These are stressful times. If you would like to contact a social worker, psychologist or child life specialist for information on community referrals or coping resources, you can call 312.227.4118 and leave a message. Your call will be returned within 24 hours, Monday through Friday. Non-urgent questions only. For emergencies, call 911.
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The Sickle Cell Disease Program is a nationally recognized center of excellence that provides comprehensive sickle cell disease care to manage the disease and prevent its complications. Our program includes:
Research into the nature, causes and treatments of hemoglobin disorders
Our staff consists of full-time pediatric hematologists, nurse specialists/nurse practitioners, a genetic counselor and a social worker dedicated to the program. The program is led by Robert I. Liem, MD, Director of the Comprehensive Sickle Cell Program and Associate Professor of Pediatrics at Northwestern University Feinberg School of Medicine. Dr. Liem is board-certified in pediatric hematology/oncology and pediatrics.
The Lurie Children’s Difference
We work to improve the health and well-being of patients affected by sickle cell disease within a kid-friendly, family-focused environment. Our specialists are trained to treat children with sickle cell disease, meet their specific needs and counsel all family members on preventive treatment measures and serious complications.
The program offers transfusion services through a therapeutic day hospital, as well as routine screening by transcranial Doppler ultrasound to assess the risk of stroke. Our clinic, which includes specialized programs for newborns and children taking the drug hydroxyurea, is open four days a week.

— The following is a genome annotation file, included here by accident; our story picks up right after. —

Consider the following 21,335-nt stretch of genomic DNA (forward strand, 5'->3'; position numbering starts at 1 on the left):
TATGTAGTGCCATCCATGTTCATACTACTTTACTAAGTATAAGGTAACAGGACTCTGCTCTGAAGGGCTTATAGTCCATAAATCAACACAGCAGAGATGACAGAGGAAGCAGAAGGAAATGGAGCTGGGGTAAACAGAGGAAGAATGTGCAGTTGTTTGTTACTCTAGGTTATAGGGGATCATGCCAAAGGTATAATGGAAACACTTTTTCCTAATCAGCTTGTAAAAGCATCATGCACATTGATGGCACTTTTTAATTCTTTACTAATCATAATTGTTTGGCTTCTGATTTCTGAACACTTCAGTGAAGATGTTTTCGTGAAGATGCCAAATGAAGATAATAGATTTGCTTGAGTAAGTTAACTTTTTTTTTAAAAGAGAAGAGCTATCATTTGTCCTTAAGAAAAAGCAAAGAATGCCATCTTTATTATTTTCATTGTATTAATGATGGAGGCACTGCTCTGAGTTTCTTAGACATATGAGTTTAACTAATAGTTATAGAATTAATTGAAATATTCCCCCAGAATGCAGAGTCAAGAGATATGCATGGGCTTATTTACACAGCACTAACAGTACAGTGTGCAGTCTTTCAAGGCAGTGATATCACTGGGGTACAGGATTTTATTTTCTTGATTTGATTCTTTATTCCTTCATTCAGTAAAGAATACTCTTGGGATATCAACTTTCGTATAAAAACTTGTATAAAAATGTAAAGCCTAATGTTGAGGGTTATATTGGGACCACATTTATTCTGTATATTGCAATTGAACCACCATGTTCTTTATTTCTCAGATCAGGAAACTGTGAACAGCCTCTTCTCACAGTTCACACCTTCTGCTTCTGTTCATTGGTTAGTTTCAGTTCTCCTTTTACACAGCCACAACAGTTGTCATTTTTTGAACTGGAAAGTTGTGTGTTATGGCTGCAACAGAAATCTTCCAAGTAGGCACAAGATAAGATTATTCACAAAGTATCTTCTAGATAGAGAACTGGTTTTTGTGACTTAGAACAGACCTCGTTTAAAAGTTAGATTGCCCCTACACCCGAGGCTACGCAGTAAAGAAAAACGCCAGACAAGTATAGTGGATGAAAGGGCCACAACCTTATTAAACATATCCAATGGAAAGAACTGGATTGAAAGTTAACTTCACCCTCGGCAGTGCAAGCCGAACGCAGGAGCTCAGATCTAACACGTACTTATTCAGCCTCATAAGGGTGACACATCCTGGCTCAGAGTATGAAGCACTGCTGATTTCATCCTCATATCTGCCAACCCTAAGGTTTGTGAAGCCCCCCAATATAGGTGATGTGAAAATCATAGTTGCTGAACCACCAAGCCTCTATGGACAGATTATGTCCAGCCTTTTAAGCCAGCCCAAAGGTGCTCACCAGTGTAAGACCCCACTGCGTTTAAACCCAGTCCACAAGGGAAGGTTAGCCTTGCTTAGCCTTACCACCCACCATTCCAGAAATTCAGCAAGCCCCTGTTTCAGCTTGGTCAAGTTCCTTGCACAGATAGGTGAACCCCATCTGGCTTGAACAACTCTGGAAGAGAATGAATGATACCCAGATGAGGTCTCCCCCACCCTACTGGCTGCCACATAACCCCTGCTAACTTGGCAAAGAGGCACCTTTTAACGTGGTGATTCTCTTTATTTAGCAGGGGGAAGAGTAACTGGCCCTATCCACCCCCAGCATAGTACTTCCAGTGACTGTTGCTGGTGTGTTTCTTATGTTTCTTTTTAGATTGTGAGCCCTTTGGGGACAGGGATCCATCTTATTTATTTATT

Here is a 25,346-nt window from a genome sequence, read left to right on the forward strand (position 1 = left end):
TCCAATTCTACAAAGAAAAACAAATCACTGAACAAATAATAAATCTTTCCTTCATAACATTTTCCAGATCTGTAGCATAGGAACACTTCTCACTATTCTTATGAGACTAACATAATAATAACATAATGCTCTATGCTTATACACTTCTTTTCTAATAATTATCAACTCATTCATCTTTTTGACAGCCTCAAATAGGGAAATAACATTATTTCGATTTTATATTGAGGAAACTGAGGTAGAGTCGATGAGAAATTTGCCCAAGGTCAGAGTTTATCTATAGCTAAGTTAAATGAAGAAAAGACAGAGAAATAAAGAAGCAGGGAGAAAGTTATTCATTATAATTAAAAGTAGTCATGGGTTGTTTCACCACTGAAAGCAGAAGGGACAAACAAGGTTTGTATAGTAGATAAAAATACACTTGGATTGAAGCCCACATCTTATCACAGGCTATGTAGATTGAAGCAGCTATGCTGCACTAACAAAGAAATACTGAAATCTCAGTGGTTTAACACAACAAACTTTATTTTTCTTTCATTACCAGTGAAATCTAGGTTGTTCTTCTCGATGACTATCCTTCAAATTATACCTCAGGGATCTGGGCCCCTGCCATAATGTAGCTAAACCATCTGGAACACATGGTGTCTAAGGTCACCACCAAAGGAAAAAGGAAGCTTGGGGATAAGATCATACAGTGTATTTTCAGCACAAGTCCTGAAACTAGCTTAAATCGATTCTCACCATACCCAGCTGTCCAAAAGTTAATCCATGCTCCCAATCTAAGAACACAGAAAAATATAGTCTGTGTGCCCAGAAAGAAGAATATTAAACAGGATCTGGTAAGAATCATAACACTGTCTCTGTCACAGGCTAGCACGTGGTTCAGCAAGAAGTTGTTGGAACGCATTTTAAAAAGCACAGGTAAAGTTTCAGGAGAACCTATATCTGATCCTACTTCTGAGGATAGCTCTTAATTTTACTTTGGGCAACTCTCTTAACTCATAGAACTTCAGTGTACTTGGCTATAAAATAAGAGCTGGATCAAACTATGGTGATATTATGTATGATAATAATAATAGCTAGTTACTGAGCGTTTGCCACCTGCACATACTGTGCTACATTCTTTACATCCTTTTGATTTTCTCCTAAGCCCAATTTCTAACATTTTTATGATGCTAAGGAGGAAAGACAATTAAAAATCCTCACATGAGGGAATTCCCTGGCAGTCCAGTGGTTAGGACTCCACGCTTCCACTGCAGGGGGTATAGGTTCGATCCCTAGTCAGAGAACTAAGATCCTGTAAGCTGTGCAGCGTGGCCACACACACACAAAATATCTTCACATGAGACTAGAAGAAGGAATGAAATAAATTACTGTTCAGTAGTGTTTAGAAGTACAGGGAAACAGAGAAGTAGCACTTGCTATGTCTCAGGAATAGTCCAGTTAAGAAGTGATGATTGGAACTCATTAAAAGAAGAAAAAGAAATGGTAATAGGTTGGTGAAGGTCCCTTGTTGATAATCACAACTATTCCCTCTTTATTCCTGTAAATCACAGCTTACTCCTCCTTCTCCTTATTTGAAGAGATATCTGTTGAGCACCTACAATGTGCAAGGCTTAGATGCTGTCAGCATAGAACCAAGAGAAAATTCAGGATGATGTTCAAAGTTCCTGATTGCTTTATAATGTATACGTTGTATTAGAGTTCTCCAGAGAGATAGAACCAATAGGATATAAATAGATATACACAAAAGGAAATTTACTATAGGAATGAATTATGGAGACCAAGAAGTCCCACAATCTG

What to Expect
Sickle cell disease has short- and long-term effects on virtually every organ system, including the brain, heart, lungs, spleen and eyes. Our program stresses preventative treatment to minimize serious complications when possible.
Early diagnosis and prevention of complications is extremely important for children with sickle cell disease. Treatment may include penicillin “prophylaxis,” pain medications, increased fluid intake, blood transfusions, hydroxyurea or stem cell transplant. Treatment varies with each child, and we collaborate with parents to develop the best plan for their children.
Support services are integral to our approach and we sponsor numerous programs, such as a parent to parent network, community education and outreach, annual social activities for patients and their families, scholastic achievement programs and a formal program for transitioning patients to adult care.